The Iraqi government says Hashd al-Shaabi forces, also known as the Popular Mobilization Units (PMUs), are to be placed on par with Iraq’s army units and subject to military law. The statement from Prime Minister Haidar al-Abadi, released on the English-language PMUs Twitter feed, touched on the important role played by the group in seizing back territory from Daesh. The statement stipulates that “politics” would be banned within PMUs, which comprises various Iraqi sects, assisting army soldiers in battles against Takfiri terrorists. “Members of the Hashd who are part of this body are to have no links to any political, party political or social framework,” the statement said. A spokesperson for the Popular Mobilization Units said the change would put the forces on par with the elite Counter-Terrorism Forces. “We are now under command of the prime minister’s office currently held by Haider Al-Abadi,” the spokesperson pointed out. The Popular Mobilization Units has played an important role in seizing back territory from Daesh terrorists, and together with Iraqi army troops and tribal fighters managed to recapture the strategic western city of Fallujah late last month. The report comes as the Iraqi military and its allies are preparing to launch a large-scale operation and liberate the northern city of Mosul, which Daesh has proclaimed its headquarters in Iraq. Mosul fell to Daesh Takfiris early in the summer of 2014. An offensive launched in 2015 to retake Mosul came to a halt after Daesh militants overran the city of Ramadi, which is the capital of the western province of Anbar and about 110 kilometers (68 miles) west of Baghdad. Ramadi was liberated in December 2015. On June 18 this year, Iraqi forces launched an offensive against Daesh terrorists to retake the southern part of Mosul, one day after they retook Fallujah. The forces aim to ultimately recapture the entire Mosul. The northern and western parts of Iraq have been plagued by gruesome violence ever since Daesh terrorists mounted an offensive in the country in June 2014. Iraqi government forces, backed by fighters from allied Popular Mobilization Units, have been pushing the militants out of the country’s territory.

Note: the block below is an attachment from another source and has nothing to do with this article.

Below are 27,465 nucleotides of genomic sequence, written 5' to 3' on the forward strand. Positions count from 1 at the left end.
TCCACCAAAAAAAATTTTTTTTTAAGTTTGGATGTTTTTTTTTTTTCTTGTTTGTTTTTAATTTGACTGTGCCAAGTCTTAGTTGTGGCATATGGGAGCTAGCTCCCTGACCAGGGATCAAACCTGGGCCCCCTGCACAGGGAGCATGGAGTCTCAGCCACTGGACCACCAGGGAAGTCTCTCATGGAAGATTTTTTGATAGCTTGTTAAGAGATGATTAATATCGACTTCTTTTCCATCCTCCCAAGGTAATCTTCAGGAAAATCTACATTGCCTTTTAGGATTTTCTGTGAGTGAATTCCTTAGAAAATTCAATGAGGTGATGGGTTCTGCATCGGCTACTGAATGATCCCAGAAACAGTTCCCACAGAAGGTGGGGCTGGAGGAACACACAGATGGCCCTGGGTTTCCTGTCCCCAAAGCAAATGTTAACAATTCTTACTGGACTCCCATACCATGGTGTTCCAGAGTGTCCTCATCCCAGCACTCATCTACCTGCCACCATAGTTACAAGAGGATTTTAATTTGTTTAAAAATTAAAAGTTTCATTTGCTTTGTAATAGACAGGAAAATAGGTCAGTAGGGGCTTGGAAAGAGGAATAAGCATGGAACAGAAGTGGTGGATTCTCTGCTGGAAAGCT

An African American journalist says the country is not a “sweet” one for the black community members as racial profiling remains “a reality” in the American society.
“Racial profiling is a reality as far as policing is concerned,” said Abayomi Azikiwe, editor at Pan-African News Wire. “In the United States, police target African American motors as well as pedestrians by pulling them over and already having the assumption that they’re involved in criminal or illegal activity.”
Philando Castile, 32, was an African American shot inside his car earlier this month as he tried to reach for his driver’s license following orders by police to pull over.
According to Azikiwe, “there was no reason for him (Castile) to be pulled over by the police,” except the fact “his skin was black.”
His death sparked outrage leading to protests by the Black Lives Matter activists, including one in the US State of Minnesota on Tuesday, in which some 50 people were arrested.
Azikiwe asserted that Castile was just one example of racial profiling by the US police, referring to the shooting death of 37-year-old African American Alton Sterling.
A graphic video of the shooting recorded by a bystander infuriated that African American community as it showed the officer shooting Sterling five times at close range.
Castile’s death was also recorded and uploaded to social media by his girlfriend, who was also in the car.
According to Azikiwe, racial profiling by the United States law enforcement, which includes “citation, arrest, beatings and even death,” is a “pervasive” problem throughout the country.
“This is a major problem in the United States. People around the world should be aware that America is not a sweet country; it is not a country that can be held up as a beacon for human rights and civil rights, particularly as it relates to the oppressed.”
“This has to change,” he added, censuring the administration of President Barack Obama for having failed to “respond” to police brutality.